Notable films and filmmakers

Over the years, the Northeast has seen several filmmakers who have earned high praise nationally and internationally through their socially-responsible cinema. They include Jahnu Barua and the late Dr. Bhabendra Nath Saikia of Assam, and Aribam Syam Sharma of Manipur, as also the multifaceted genius Dr. Bhupen Hazarika. This, even as some like P. C. Barua, Danny Denzongpa, Seema Biswas, S. D. and R. D. Burman, and Salil Choudhury have made a place in ‘mainland’ cinema in different eras.

But cinema from Northeast India has remained more or less outside the cinematic narrative of India. Take for example Jyotiprasad’s Joymoti itself. It was perhaps the first Indian film to have a realistic treatment and to have a theme that drew from history, and yet had a contemporary resonance. Sadly, in studies or publications about Indian cinema, it has had barely a cursory mention.

Those who follow meaningful Indian cinema would know that in Assam, both Jahnu Barua and Saikia have made some really good films, including the former’s Halodhiya Choraye Baodhan Khai (Catastrophe) that did commendable international business. But there have been several other filmmakers who have made one or two acclaimed films before fading into oblivion, as despite winning both national and international honours for their initial films, they never got funding for their next films.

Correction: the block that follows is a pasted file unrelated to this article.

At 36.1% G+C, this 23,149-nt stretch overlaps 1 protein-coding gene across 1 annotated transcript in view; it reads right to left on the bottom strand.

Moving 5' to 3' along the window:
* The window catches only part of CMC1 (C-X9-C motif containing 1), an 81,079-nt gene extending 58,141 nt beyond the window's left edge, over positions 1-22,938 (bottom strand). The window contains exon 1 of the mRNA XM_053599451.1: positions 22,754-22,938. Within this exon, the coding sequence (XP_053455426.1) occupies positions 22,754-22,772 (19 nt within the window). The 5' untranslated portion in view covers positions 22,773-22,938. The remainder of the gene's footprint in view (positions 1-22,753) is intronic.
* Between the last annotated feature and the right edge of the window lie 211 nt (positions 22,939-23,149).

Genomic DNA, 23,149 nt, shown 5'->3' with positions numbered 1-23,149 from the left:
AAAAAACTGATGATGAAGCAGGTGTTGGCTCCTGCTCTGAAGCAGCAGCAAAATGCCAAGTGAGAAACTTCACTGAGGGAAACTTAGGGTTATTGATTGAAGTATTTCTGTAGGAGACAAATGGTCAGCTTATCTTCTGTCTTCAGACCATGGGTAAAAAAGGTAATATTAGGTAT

Among them the most notable one is Gautam Bora (whose only film Wosobipo in the Karbi tribal language was screened at the Berlin Film Festival, apart from winning the Indira Gandhi Award for the Best First Film of a Director at the National Film Awards), and Dr. Santwana Bordoloi (whose only film Adajya in Assamese won a jury award at the International Film Festival of India). There have been a couple of notable exceptions though, such as Manju Borah (Baibhav, Laaj, Aai Ko Naai, etc., in Assamese and Ko:Yad in Mising), and Sanjib Sabhapandit (Juye Poora Xoon, Jatinga Ityady, etc.,) who have managed to make socially-relevant films with small budgets. There have been several other serious filmmakers who have shone through their films, such as Sanjeev Hazorika (Haladhar, Meemagxa), Bidyut Chakraborty (Raag Birag), Ahsan Mujid (who made Sonam, the only film till date in the Monpa dialect), and so on.

A ban that stayed

It was in September 2000 that the Revolutionary People’s Front, one of the 30-odd insurgent/militant groups active in Manipur, called for a ‘ban’ on the screening of Hindi cinema as they were seen as representative of the ‘decadent’ culture of ‘mainland’ India that was ‘destroying’ Manipuri culture and language. The few cinema halls that existed in the Imphal valley, most of them in the Imphal city, closed down as a result of that as they became commercially unviable, especially since only a few Manipuri films were made every year. For some time, the local film industry also went into a stupor, but slowly it devised a way to resurrect itself – by going fully digital.